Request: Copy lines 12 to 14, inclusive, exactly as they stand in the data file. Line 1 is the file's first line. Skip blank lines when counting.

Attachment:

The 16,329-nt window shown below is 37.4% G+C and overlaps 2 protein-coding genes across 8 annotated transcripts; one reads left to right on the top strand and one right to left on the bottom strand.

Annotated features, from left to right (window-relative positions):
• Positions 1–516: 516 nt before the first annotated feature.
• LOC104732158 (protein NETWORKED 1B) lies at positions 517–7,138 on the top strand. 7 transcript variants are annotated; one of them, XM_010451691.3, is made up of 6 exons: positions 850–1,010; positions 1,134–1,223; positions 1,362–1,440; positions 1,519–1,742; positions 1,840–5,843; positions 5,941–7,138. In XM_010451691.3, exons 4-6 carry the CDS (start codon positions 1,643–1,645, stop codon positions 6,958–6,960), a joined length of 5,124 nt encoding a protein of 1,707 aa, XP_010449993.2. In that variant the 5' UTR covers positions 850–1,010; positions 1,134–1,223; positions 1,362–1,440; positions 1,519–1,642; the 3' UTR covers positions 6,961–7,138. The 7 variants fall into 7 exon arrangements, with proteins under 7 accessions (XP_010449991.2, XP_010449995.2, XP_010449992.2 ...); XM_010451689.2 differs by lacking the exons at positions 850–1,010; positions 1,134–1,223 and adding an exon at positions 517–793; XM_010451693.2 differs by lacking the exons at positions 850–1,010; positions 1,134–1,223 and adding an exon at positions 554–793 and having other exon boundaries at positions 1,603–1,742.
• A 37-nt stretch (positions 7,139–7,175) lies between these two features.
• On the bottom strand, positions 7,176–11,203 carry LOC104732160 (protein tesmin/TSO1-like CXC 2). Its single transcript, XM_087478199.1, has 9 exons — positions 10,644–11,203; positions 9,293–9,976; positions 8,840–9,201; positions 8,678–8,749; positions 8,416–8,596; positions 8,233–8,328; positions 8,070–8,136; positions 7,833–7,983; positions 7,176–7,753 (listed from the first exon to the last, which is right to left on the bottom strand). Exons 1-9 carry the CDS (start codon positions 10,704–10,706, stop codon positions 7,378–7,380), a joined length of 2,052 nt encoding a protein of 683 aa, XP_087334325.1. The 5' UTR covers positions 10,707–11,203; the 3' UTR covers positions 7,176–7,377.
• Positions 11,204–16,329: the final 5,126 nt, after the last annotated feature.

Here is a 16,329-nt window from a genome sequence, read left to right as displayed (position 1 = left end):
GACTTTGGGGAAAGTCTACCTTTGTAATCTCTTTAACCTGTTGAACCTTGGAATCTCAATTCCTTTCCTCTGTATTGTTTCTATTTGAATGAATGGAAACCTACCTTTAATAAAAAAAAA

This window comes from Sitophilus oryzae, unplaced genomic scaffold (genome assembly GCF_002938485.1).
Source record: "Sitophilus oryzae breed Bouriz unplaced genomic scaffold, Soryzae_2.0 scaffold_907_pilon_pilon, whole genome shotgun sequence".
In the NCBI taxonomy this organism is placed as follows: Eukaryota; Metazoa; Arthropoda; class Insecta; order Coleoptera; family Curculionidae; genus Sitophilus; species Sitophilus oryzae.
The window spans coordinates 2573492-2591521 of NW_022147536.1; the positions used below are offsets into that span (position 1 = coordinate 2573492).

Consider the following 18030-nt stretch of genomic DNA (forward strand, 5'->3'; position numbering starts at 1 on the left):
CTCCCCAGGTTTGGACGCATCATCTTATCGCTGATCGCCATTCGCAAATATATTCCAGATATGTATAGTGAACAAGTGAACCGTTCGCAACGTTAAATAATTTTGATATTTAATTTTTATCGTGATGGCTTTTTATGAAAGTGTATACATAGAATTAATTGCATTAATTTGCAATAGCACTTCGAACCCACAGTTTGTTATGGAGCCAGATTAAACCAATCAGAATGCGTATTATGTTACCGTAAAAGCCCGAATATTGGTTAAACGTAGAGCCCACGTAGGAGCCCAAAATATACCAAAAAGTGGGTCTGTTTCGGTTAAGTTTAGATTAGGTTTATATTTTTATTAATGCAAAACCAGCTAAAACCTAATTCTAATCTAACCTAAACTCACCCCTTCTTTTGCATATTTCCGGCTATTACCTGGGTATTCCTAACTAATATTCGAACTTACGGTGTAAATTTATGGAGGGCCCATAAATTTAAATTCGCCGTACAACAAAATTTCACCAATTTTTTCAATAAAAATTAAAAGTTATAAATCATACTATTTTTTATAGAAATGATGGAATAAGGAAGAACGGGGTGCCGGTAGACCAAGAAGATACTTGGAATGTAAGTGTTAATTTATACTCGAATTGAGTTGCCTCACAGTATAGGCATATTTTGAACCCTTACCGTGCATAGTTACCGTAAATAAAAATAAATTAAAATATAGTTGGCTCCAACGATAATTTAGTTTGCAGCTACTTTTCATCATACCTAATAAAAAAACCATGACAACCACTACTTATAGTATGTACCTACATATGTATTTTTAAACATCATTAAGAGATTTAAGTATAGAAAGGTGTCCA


In the NCBI taxonomy this organism is placed as follows: Eukaryota; Metazoa; Arthropoda; class Insecta; order Coleoptera; family Curculionidae; genus Sitophilus; species Sitophilus oryzae.
The window spans coordinates 2573492-2591521 of NW_022147536.1; the positions used below are offsets into that span (position 1 = coordinate 2573492).

Consider the following 18030-nt stretch of genomic DNA (forward strand, 5'->3'; position numbering starts at 1 on the left):